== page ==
Gonzaga's admission standards are considered "more selective" by U.S. News & World Report .[10] Gonzaga boasts a high average SAT score for entering students of 1202 (CR+M) and an average ACT score of 27.[11] Forbes ranks Gonzaga as the 102nd best private school in the country.[12]

Athletics[edit]

Main article: Gonzaga Bulldogs

Gonzaga University, whose official mascot is the Bulldog and whose players are nicknamed the Zags, is part of the NCAA Division I West Coast Conference. Gonzaga became a household name with their "Cinderella" run in the NCAA tournament in 1999, which saw Gonzaga make it to the "Elite Eight." Gonzaga continued to build on that success, and now has one of the highest regarded basketball programs in the country. Since that historic run in 1999, Gonzaga has experienced notable success in the West Coast Conference as well as in the NCAA tournament, for which they have played in 16 consecutive years. Gonzaga's basketball feats include 15 WCC regular titles, 5 "Sweet 16's," produced 15 All Americans, a national CBS-Chevrolet Player of the Year and USBWA Oscar Robertson Trophy in Adam Morrison, and 4 NBA first round picks as of 2012.[13] Additionally, in 2013, Canadian center Kelly Olynyk, a national Player of the Year finalist, was selected as a first team All American. In the 2012-13 season, Gonzaga was ranked No. 1 by the AP for the first time in school history. Its highest ranking before reaching the pinnacle of college hoops came in 2004, when the Bulldogs were ranked No. 2.

Basketball games are held in the McCarthey Athletic Center. The university's men's basketball team, which did not make its first appearance in the NCAA tournament until 1995 (more than a decade after NBA Hall of Fame player and Gonzaga alum John Stockton graduated), has made the regional finals of the NCAA tournament (the "Elite Eight") in 1999, re-appearing in the tournament every year since (As of 2014). The Ladies basketball team made it to their "Sweet Sixteen" in 2010.[14]

Three of Gonzaga's most recent notable athletes are basketball players—former center Ronny Turiaf (now playing for the Minnesota Timberwolves); Robert Sacre 2012 NBA Draft (selected by the Los Angeles Lakers third overall 2006 NBA Draft pick, and Red Star Belgrade Adam Morrison (who was selected by the Charlotte Bobcats); and Courtney Vandersloot, 2011 winner of the Nancy Lieberman Award as the leading Division I women's point guard and women's Frances Pomeroy Naismith Award as the top Division I player no taller than 5'8" (1.73 m), selected third overall by the Chicago Sky in the 2011 WNBA Draft. Men's head coach Mark Few was the West Coast Conference coach of the year from 2001 to 2006, and again in 2008. Women's head coach Kelly Graves, a six-time WCC coach of the year, has led the Zags to seven consecutive WCC regular-season titles and four WCC tournament titles. The 2010–11 women's team, a No. 11 seed in that year's NCAA Tournament, became the lowest seed ever to advance to a regional final in the history of the women's tournament.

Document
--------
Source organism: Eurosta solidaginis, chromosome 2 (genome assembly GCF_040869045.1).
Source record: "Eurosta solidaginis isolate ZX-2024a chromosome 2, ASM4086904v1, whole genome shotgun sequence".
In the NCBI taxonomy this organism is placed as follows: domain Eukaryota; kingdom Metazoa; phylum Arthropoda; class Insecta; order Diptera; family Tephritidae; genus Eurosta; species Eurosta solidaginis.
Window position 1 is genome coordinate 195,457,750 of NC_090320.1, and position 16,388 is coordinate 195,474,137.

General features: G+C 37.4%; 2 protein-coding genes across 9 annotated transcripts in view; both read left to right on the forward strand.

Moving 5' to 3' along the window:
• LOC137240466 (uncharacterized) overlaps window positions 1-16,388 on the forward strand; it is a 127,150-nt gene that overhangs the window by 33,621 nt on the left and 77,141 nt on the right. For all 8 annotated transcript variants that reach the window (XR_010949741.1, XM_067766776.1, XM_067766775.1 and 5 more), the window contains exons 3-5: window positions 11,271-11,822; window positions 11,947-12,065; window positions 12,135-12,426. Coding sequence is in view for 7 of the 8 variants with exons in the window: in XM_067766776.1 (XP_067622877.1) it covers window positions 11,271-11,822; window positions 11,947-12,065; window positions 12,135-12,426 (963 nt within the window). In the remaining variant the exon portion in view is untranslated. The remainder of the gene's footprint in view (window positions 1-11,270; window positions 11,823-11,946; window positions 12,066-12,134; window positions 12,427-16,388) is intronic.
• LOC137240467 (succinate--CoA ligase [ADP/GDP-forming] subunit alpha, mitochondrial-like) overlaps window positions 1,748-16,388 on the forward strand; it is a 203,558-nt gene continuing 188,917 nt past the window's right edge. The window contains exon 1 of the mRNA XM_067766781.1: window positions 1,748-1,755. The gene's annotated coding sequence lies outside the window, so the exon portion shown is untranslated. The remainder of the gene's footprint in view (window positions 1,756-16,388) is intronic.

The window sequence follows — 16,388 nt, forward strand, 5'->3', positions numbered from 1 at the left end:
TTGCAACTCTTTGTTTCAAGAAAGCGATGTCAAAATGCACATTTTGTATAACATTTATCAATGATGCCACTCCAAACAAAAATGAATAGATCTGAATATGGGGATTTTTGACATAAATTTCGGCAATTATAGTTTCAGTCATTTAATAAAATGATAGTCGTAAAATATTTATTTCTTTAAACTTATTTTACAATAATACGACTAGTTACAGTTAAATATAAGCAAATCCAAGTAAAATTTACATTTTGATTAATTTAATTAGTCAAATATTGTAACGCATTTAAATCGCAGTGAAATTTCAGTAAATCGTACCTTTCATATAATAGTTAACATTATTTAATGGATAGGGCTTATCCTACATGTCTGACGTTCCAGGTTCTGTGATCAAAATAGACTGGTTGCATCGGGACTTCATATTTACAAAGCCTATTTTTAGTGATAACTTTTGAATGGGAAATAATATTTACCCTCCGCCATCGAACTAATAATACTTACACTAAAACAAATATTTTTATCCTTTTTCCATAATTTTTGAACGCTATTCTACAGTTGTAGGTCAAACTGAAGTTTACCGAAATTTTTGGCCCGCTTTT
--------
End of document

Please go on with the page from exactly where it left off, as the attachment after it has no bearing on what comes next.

Like some other smaller colleges, Gonzaga ended its football program in the Fall of 1941, just before the U.S. entry into World War II. It produced two Pro Football Hall of Famers: Tony Canadeo (1941) of the Green Bay Packers, and Ray Flaherty (1926), head coach of the Washington Redskins. In addition, Flaherty recruited former Bulldog football stars, Ed Justice, George "Automatic" Karamatic and Max Krause to play in the Redskin backfield. Gonzaga football ended due to declining enrollment of young male athletes.[citation needed] Efforts to restart the program in 1946 were unsuccessful, and the football stadium was razed in 1949.

Intramurals and extracurricular[edit]

Gonzaga University offers a multitude of intramural and club sports for each season, open to all students, and over 72% of the student population participates. Through intramural sports, students compete against fellow students. Gonzaga offers various levels ranging from A to D, with D being the lowest level. In the fall Gonzaga offers golf, soccer, flag football, volleyball, dodgeball, 3-on-3 basketball, badminton and various tournaments. In the winter soccer, frisbee, volleyball, pickleball, bench press competition, and handball tournaments are offered. During the spring softball, spring triathlon, and home run derbies are offered.[15][16]

Gonzaga also has an Army ROTC Ranger Challenge team, which has won 15 championships in the last 16 years. It has more than once won the Douglas MacArthur Award, given annually to the best Army ROTC program in the Western United States.[17] [18]

Student life[edit]